A game that provides ‘permission’ to talk about mental health
Review: Night in the Woods
Published by Finji Games
A game that explores mental health as a theme is itself nothing especially new or innovative. Night in the Woods, however, stands out as an exceptional title because it tackles this theme with authenticity and gravitas, serving as a stepping stone for wider conversations.
With a narrative engine designed by an Australian team, it is a game where narrative and character take centre stage, propelling a story about growing up in uncertain times.
Under its cute exterior with anthropomorphic animals, Night in the Woods is a game with a serious story. Returning to her hometown of Possum Springs as a fresh college dropout, Mae Borowski finds herself out of sorts and out of place. Something of a town pariah, she struggles to reconnect with family, friends, and her past.
Night in the Woods’ biggest strength unquestionably lies in its writing, which elevates the overall standard for in-game dialogue. As Leah Williams has pointed out in IGN, Mae is in many ways an authentic representation of many Generation Y experiences, finding that the circumstances she is in are not what she was promised due to economic forces beyond her control. Nights in the Woods also manages to discuss mental health in ways that are appropriately complex and befitting the game’s narrative. This theme is something that the game’s developers have firsthand experience with: the game’s animator/illustrator Scott Benson lives with Type 2 bipolar disorder. He also told Kotaku that everyone on the Nights in the Woods team had personally experienced depression at some point.
Benson also said that he hoped the game gave people permission to talk about their own experiences of mental ill health.
“Permission doesn’t mean an authority figure or that they need to check with us, but like, sometimes you just need to have someone say this is a thing that occurs in your life and it’s ok. You’re not like, broken or something,” Benson said in the Kotaku interview.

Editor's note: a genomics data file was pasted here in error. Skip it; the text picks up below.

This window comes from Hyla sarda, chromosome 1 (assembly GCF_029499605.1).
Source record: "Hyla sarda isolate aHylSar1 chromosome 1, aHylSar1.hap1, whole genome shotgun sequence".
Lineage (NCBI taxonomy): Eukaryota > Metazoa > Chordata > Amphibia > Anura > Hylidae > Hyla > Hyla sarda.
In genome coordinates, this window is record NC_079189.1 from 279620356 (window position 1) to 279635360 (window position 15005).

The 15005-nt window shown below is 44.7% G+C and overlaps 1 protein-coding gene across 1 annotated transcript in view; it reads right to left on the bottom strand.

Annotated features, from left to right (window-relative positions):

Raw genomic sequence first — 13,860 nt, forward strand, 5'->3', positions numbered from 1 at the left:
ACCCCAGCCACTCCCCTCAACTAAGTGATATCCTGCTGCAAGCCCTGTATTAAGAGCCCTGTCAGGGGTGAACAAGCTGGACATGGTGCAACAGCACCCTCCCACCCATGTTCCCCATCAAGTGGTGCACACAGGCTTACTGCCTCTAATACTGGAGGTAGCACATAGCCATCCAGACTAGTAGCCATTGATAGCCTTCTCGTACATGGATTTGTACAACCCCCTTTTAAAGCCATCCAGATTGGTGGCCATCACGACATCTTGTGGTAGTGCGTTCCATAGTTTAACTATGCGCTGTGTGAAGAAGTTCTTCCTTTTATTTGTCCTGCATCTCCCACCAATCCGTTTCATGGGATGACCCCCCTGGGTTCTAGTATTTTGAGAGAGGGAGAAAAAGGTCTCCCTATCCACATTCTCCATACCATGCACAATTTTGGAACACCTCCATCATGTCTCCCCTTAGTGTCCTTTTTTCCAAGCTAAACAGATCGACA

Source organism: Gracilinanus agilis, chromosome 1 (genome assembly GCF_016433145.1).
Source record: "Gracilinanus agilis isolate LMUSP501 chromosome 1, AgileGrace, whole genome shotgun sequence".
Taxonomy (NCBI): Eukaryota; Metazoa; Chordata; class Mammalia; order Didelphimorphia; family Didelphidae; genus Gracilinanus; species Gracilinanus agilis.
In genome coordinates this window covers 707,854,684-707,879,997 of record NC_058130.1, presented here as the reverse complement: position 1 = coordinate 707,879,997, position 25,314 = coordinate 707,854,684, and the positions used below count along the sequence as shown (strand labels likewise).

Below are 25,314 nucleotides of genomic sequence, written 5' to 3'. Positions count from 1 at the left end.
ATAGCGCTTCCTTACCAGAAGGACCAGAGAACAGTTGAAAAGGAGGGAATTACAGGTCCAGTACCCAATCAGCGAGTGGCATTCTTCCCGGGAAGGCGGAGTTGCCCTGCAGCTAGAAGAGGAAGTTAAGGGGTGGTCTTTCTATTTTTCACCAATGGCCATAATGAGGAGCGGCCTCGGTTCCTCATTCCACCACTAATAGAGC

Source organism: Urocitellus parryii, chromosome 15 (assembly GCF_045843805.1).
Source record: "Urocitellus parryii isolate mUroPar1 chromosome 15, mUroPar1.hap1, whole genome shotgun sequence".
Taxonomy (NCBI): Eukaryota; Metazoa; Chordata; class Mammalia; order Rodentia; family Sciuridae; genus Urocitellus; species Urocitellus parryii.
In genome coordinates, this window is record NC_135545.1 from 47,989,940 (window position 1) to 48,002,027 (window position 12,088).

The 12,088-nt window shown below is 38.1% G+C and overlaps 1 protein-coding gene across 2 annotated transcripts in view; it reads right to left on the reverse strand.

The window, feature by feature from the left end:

“This does not mean that you’re irrevocably busted and have to be quarantined or something, because you may want to quarantine yourself a lot of the time. There have definitely been people who have explicitly said, ‘Night in the Woods was there for me in a time when I was really desperate or kind of on that ledge.’ Sometimes literally.”
Night in the Woods’ story keeps the mental health elements somewhat ambiguous, however, never divulging too much about individual characters’ individual illnesses or experiences.
Night in the Woods’ ‘gameplay’ largely exists to advance its compelling story. It’s simple enough at first: walk up to other characters and talk to them, occasionally collecting items. Really, however, the main game here is in the choices the player makes that shape the game’s narrative and Mae’s dialogue. There are also some gaps in the story for the player to fill, including why Mae dropped out of college in the first place.
Possum Springs is very much like many towns along the US ‘rust-belt’. A place that has seen better economic times, Possum Springs is a former mining town in decline. There are plenty of businesses closing down and people bitterly out of work, with some green shoots along the way. The game’s world evolves in a similar way to South Park: The Stick of Truth, as places that are inaccessible due to construction barriers are gradually added in.
There are also plenty of minigames hidden in the game’s world that really serve to enhance the game’s experience and show off the developers’ talents. These include a surprisingly addictive dungeon crawler on Mae’s laptop and a Guitar Hero-esque rhythm game that players access when picking up Mae’s bass guitar.
Night in the Woods is a little on the short side, taking as little as eight hours to finish in some instances. It is recommended, however, that players take time to linger in its world. As the game designers intended, the title serves as a great stepping stone to wider conversations about mental health, life’s ups and downs, and the way the world can so often seemingly crush our hopes and dreams.
While the game initially appears cynical about organised religion (Mae says at one point that the broken steps in town aren’t a problem because “it’s not as though I was looking to go to church anyway”), the introduction of an ordained Christian woman named Pastor K is a welcome addition to the narrative. Pastor K manages to avoid the usual Christian cliches and she demonstrates that, depression and loss of meaning in life are themes on which faith can provide certain resources. More than once, Mae echoes Ecclesiastes’ lament that “everything is meaningless.”
Night in the Woods is rated PG. It is available now on Nintendo Switch, PS4, and Steam.
If you feel depressed or need to talk to someone, Lifeline is available 24 hours a day on 13 11 14 or at lifeline.org.au.
Jonathan Foye is Insights’ Editor
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